I think. I mean, we did a demo early on with you, mean, it was very early on and I remember thinking. Those early demos, I'm like, Man, this is cool that we're getting demos, but I don't know if we're quite ready to actually onboard real life practices yet. And our, and our user one, I guess technically I'm user zero, user one was Kirby and his practice.
And he wanted in, he wanted on it. And then from that point on in the last year, year plus it's taken off like a rocket and we're like barely hanging onto the fins, trying to steer this thing and build it as it flies. And so the workflows in our in strive are pretty easy because. I know the, the inner workings of Arrow and like I know what is being worked on.
And so I know I, I've seen it in every single iteration so I know how to use it. I told my brother, I said, Here's what an EMR needs. This is at the very beginning. I'm not gonna show you any EMRs cuz he's never seen one. I want you to build it as if someone in the tech world would build with these requirements.
I don't want a paper chart put on a screen cuz that's in my mind. That's how they all are. I know it's whatever, debatable, but I don't want a paper chart with a bunch of tabs and all these things that, and all these words and busyness. I want it to be built for what we have, the technology we have today and the technology for 20 30, 20 40, 20 50.
And he said, okay. Yeah. And there's been some times when. I've had to say, Hey, doctors don't think that way. They need it this way. , like how labs are viewed. The first iteration of that, I was like, This is awesome. I can see why you did it this way, but this is not how we think at all. So we need to like actually do it the old fashioned way.
And so workflows, I mean, it, we've come a long way since our demo Muriel. But uh, it's really, really fun to. Hop on a call, hop on a, on a phone with someone who said, Hey, can we do this? And then we, we roll it out, and it's like, really, really fun. Kyle's gonna hate me for saying that on the air, but cuz it, it's a lot of work for him.
But to be a living, breathing tech organism, if you will, to where. Doctors feel like they have some, some say and some ownership in it is really, really cool to where they can, help build it. Because I'm only one physician, and I'm a tall white male physician who thinks in one way, in Excel spreadsheets.
Cause that's what all of us men think in. And so having. Other stakeholders to where they can, help build this airplane while we fly. It has been an unexpected joy of Arrow to be able to talk to so many different people. It's been a lot of fun. I
just love it. And it goes back to, you called yourself a, an entrepreneur at heart who is always, thinking and dreaming of how to serve your community.
And so this is serving not only your patients, but also the greater DPC community. And recently a, a very exciting change has happened at Arrow. So can you share with the audience that might not know what has happened recently with regards to a and its ability to impact direct primary cares all over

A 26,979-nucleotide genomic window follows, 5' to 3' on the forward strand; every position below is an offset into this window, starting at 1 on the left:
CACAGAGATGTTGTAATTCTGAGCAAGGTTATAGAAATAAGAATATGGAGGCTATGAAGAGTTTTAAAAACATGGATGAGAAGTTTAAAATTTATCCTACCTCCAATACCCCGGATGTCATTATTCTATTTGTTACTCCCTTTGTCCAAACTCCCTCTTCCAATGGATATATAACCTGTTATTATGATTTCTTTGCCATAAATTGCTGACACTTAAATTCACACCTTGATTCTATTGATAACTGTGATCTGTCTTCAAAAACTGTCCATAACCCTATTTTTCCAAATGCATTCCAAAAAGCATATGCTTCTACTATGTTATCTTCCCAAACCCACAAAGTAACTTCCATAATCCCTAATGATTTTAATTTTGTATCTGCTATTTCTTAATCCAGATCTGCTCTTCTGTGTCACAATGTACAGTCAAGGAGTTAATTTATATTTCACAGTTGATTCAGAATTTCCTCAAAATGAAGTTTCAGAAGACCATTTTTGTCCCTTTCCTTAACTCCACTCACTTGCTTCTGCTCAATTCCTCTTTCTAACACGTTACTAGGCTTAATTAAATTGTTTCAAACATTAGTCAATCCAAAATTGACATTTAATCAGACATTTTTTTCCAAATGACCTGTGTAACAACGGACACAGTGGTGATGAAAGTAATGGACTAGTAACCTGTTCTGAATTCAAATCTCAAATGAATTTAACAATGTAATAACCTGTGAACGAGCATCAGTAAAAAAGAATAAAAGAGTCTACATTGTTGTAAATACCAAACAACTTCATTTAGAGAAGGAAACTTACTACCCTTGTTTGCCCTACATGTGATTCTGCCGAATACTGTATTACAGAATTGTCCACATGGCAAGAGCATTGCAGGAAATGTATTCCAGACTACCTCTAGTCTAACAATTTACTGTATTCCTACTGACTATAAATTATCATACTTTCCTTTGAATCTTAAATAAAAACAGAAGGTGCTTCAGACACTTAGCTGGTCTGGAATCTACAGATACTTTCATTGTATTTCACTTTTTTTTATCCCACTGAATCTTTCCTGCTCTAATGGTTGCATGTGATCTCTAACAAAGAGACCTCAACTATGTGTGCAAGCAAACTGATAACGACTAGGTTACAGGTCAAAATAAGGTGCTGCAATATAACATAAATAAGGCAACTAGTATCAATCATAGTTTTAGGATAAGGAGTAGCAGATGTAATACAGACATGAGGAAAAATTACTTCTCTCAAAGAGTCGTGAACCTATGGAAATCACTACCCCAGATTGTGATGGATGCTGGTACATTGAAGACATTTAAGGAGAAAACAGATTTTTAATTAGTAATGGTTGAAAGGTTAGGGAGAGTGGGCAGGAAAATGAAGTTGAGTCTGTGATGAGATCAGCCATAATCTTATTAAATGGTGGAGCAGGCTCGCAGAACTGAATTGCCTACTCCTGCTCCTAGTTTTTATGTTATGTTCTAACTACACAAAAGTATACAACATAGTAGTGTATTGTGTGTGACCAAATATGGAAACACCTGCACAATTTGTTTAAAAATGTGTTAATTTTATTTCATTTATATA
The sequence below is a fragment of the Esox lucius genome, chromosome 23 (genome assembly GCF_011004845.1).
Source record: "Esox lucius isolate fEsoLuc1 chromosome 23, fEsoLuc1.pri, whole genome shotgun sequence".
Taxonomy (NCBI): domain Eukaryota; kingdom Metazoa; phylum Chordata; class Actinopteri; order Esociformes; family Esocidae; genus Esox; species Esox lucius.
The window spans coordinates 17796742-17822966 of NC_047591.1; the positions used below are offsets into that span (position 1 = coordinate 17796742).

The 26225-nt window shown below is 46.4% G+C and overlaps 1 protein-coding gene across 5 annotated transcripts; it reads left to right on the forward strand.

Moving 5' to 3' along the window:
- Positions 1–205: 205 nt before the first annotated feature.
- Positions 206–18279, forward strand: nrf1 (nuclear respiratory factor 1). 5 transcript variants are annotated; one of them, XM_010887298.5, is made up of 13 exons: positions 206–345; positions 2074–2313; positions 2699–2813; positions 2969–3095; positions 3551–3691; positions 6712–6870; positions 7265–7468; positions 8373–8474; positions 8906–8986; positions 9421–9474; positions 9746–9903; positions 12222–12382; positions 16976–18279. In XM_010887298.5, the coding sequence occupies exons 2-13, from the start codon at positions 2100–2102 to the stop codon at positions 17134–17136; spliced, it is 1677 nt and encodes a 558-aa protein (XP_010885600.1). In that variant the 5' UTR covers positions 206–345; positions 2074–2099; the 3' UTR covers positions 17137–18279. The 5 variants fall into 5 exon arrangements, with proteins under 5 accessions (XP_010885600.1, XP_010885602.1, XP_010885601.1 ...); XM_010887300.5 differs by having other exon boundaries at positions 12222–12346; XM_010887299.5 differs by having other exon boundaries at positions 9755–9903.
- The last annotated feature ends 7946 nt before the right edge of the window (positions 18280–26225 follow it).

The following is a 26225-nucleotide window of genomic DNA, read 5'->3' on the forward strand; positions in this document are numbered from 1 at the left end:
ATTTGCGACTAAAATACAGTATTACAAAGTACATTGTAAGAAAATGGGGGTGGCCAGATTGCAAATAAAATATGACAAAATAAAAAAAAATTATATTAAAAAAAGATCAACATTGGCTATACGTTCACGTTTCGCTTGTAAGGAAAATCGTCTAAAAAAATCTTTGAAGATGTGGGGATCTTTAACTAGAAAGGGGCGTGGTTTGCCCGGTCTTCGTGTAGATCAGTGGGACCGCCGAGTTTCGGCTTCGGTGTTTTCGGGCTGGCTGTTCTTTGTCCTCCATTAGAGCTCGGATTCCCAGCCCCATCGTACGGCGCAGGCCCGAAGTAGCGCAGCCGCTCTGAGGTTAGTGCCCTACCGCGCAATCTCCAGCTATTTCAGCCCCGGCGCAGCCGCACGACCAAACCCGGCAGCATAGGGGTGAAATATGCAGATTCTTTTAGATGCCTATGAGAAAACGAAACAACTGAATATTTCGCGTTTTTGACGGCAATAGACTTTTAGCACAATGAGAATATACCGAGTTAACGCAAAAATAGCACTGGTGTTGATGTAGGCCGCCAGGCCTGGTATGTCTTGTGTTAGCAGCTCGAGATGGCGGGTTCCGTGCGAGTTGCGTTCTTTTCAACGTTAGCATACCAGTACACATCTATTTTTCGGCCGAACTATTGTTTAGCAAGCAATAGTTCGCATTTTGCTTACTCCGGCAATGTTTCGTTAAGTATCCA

Yeah, of course. So, um, In two days from the day of recording today I guess it's a couple weeks ago for people listening now Arrow has officially been acquired by Hint Health and they have been looking at either developing or purchasing an emr. Piece for their product line. And there we are very mission aligned.
We wanted everything a DBC doctor needs in one innovative platform is our kind of tagline as well as, being a part of changing the healthcare system and obviously Zach and the whole hint team they are, have a very similar vein of thought. And so Zach actually cold called. This summer wanting just to meet and we, I'd never spoken with him before.
He, he was like, Oh, you guys are new kids on the block. This is right when things were absolutely exploding with Arrow. And then we just started chatting and, push comes to shove, which there was none of that. But here today. It's been fantastic. It has been a match made in heaven so far.
And we feel that this can really be. Something that really changes. A paradigm for a lot of people toward, it's a one stop, end-to-end solution to where the people who are considering switching, it makes it as easy as possible. The people who are already in Arrow or, and Arrow in de in the direct primary care world they can have a whole line of products.
Everything from Hint connect to Hint, emr, whatever it ends up being called to, Hint os and have it. Truly end to end everything you need in one without having to open a bunch of windows and a bunch of different logins it's going to springboard the whole movement, but also have a one stop shop.
So it's, it's already been awesome. I, it is also been extremely professionally rewarding the few weeks that we've been officially working with them. But uh, it's, it really is a match me.
I love it. And I, I get so tickled with this story because you were really just doing what you loved and that that wasn't even on, Like you said, Zach Cold called you, but it wasn't even on the radar, and it's just, it makes me think about when a patient randomly will cold call your practice and be like, I wanna join.
And it's just like, you're just doing what you love every day, and then all of a sudden it means something to somebody. So I think that's so awesome. And going forward into the future, and because, Danny yourself, your brother have created this product from the ground up.
What is your involvement as a team working with Arrow DPC as it goes into the future, as it's been acquired by?
Before I even answer that question, , I have to say that it's been a full family thing for Arrow. Even my dad, who's been a CEO of massive companies, his, my whole life he's been like our elder statesman and at times definitely angel investor to help us get through, you know, which now, I mean, it seems like pennies, like we're bootstrapping it for crying out loud.